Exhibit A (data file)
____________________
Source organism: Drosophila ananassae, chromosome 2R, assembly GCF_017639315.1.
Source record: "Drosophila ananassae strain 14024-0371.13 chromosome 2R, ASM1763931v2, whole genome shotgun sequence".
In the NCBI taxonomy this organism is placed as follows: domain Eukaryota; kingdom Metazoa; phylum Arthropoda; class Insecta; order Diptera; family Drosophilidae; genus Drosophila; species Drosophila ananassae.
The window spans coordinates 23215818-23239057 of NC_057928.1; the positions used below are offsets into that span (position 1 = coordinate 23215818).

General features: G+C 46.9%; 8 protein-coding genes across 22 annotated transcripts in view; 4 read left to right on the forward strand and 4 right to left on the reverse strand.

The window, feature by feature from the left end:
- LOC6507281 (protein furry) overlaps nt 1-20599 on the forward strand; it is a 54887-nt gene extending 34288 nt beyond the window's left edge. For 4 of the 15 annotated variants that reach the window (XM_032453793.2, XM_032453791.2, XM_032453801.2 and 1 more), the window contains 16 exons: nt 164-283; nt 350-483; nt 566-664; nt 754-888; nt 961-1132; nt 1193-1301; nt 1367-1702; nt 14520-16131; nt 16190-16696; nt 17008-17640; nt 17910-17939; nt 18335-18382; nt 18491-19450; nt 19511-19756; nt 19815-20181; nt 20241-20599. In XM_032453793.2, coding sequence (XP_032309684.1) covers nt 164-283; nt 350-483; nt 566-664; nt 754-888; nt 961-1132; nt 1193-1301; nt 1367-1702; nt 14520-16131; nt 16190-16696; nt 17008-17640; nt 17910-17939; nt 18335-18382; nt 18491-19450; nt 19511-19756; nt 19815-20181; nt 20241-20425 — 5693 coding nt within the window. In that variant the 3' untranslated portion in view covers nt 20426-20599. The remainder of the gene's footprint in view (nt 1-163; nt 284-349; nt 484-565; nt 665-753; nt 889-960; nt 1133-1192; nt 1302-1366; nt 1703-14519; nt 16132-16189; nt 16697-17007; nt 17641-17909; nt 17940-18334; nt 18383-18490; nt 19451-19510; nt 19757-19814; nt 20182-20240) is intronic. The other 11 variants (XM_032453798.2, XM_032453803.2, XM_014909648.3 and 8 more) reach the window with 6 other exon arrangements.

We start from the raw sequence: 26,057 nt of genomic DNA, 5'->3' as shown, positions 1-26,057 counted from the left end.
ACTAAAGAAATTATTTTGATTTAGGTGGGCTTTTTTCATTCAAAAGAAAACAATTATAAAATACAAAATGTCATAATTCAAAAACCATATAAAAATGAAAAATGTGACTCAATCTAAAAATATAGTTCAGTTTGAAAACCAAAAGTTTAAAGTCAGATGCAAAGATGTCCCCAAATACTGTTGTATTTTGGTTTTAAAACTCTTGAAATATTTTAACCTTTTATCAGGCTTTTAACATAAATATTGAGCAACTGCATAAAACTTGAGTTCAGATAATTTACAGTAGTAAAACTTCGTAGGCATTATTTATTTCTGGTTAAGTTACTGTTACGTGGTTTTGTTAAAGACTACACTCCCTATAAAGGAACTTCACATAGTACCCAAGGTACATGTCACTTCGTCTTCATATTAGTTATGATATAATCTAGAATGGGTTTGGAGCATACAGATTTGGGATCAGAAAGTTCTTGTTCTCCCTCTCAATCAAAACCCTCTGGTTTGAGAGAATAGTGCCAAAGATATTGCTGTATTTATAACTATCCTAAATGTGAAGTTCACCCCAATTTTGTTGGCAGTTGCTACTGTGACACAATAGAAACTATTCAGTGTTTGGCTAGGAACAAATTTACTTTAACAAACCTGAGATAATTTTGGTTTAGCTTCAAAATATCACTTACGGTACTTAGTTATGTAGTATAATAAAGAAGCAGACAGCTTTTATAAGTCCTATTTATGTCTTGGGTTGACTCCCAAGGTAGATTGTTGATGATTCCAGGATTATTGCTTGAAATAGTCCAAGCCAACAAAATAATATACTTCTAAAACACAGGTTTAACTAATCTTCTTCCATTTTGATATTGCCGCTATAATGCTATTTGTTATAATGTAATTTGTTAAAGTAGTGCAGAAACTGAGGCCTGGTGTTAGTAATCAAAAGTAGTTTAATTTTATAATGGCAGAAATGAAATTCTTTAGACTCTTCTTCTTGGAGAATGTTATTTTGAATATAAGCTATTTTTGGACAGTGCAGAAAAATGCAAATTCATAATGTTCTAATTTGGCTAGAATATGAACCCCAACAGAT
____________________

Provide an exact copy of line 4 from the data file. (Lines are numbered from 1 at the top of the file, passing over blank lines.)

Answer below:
The window spans coordinates 23215818-23239057 of NC_057928.1; the positions used below are offsets into that span (position 1 = coordinate 23215818).